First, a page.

Chlorophyta, Green Algae

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Cladophora Kützing

Chlorophyta,  Order: Cladophorales; Family: Cladophoraceae.

Etymology

Cladophora, means ‘branch carrier’, describing the branches of the thallus which resemble side branches.

Description

A green, filamentous alga, its filament is comprised of one row of cells. Through a microscope, branch-like divisions are evident the entire length of the filament. The branching points in the same direction from one side of a central axis, in some species.

Size

The cells are 1-2 mm in width, often even less than a millimeter. They are longer than their width, reaching several centimeters in length.

Colour

Various shades of green, from dark green to greenish-yellow.

Special features

The Cladophora genus includes a number of species. In the past, about 300 species were described along Mediterranean coasts; however these numbers decreased following the impressive work of Professor van den Hoek, from Holland (Hoek, 1963). As previously mentioned, classification is difficult owing to the simple structure, and is often based upon the relationship between the cells’ length and (average) width and upon the structure of the holdfast. An additional problem is the difficulty in comparing species collected in the past, and kept dried and preserved in herbaria, based upon which previous species were named. Modern methods, such as examination of chromosomes and protein, cannot be applied to most dried individuals.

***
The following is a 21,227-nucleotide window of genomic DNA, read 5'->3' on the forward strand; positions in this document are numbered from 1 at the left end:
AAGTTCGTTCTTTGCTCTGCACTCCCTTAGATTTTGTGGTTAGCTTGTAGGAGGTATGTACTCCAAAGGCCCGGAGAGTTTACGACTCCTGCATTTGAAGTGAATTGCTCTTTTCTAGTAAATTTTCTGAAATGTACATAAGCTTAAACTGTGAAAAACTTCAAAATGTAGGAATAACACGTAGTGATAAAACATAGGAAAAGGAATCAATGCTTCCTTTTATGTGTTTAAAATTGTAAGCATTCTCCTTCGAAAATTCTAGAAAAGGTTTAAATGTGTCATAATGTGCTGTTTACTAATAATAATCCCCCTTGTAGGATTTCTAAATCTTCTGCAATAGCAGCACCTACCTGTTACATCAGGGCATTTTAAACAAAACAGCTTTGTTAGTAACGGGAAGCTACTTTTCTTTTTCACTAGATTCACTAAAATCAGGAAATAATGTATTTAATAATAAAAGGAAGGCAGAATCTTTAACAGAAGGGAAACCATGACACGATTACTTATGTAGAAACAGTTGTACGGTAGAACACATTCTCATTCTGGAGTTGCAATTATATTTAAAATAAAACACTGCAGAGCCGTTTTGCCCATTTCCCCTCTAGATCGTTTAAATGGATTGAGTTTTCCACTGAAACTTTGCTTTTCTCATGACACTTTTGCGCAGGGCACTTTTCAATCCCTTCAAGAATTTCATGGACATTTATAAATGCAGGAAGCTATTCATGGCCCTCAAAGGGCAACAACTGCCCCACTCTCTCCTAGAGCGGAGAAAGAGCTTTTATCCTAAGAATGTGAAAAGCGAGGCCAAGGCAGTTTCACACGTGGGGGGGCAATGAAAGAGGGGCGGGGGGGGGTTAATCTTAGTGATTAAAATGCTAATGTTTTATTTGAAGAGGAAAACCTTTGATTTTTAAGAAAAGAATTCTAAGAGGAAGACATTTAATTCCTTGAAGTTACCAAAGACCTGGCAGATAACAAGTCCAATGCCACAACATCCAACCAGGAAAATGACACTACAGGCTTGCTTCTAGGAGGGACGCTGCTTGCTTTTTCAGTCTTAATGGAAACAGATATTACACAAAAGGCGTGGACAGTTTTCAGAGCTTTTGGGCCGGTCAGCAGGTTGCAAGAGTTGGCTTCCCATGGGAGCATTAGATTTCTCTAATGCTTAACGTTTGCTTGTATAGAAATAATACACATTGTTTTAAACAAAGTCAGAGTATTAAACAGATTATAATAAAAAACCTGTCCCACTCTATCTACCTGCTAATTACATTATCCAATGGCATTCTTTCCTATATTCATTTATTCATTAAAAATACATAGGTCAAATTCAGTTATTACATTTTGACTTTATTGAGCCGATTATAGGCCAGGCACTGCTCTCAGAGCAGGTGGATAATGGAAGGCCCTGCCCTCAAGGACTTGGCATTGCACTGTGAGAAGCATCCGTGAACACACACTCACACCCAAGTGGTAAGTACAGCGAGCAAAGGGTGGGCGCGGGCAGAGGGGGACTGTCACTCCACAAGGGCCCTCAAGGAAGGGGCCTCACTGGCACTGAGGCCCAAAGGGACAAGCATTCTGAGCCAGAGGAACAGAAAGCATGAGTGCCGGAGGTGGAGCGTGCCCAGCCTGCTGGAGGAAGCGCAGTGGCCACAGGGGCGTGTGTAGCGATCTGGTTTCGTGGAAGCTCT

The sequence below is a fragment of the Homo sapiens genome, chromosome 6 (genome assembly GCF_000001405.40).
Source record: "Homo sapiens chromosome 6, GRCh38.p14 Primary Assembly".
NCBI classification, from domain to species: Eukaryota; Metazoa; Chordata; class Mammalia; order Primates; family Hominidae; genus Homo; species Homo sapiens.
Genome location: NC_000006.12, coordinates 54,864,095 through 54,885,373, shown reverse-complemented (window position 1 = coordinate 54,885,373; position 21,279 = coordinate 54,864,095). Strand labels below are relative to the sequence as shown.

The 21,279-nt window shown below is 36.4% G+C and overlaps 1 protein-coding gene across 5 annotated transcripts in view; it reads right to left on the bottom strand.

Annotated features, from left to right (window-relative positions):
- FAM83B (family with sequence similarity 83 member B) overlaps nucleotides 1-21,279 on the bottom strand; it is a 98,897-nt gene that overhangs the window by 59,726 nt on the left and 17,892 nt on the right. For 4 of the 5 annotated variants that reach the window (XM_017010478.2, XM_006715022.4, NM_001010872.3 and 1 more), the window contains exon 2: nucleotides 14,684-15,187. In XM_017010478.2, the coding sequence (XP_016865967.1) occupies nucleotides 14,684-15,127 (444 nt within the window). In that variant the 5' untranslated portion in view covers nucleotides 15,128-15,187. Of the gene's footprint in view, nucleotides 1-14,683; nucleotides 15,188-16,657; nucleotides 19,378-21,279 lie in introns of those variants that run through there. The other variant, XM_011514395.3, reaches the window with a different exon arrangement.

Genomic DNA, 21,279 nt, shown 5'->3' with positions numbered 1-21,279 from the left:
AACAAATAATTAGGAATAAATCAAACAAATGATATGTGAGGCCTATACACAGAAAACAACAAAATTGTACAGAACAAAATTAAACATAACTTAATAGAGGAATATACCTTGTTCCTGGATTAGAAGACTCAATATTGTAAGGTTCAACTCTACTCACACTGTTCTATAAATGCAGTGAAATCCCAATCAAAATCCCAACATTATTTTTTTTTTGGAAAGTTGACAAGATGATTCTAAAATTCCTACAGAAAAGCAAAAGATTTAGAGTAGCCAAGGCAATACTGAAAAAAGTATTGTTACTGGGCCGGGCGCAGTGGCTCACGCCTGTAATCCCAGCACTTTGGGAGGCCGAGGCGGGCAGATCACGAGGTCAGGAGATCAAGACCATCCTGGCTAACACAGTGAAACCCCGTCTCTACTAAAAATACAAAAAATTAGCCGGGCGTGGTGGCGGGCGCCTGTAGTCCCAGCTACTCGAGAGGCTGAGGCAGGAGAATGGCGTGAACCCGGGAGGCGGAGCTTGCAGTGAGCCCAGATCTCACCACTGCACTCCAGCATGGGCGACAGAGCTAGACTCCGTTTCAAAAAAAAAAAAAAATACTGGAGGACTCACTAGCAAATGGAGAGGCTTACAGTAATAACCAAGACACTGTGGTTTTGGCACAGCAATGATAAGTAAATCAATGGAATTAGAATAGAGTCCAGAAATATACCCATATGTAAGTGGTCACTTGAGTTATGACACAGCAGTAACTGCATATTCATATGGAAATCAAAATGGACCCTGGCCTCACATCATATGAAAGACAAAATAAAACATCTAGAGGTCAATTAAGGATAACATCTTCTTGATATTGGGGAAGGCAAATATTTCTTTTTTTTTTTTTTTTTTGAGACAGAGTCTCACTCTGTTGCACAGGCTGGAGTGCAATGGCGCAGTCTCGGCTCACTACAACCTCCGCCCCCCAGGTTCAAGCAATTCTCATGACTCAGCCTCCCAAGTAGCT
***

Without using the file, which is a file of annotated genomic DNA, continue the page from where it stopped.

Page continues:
A microscopic photograph of the thallus, the typical structure of cells can be seen. Cladophora, a spore-bearing individual. Habitat

Cladophora species may be found in the entire intertidal zone, above and below, in a variety of habitats.

Biology and reproduction

The Cladophora genus is very primordial, and fossilized examples have been found in various locations around the world. This pre existence and the simple structure perhaps explain the large variety of species in the genus.

Species so far examined present an isomorphic life cycle. Reproductive cells of the Cladophora are identical in shape and have zoospores. Asexual reproduction may be through spores, budding or segmentation.

Seasonality and distribution

Individuals of Cladophora can be found throughout the year, especially in winter and spring. Some species develop in fresh water.

Additional species

About thirty species of Cladophora have so far been reported in this region.The most common are: Cladophora pellucida (Hudson)  Kutzing  

Cladophora prolifera (Roth)  Kutzing  Professor Giaccone from Italy defined the Cladophora pseudopellucida van den Hoek, in Israel.

Some species of Cladophora are used in north-eastern Europe to treat burns.

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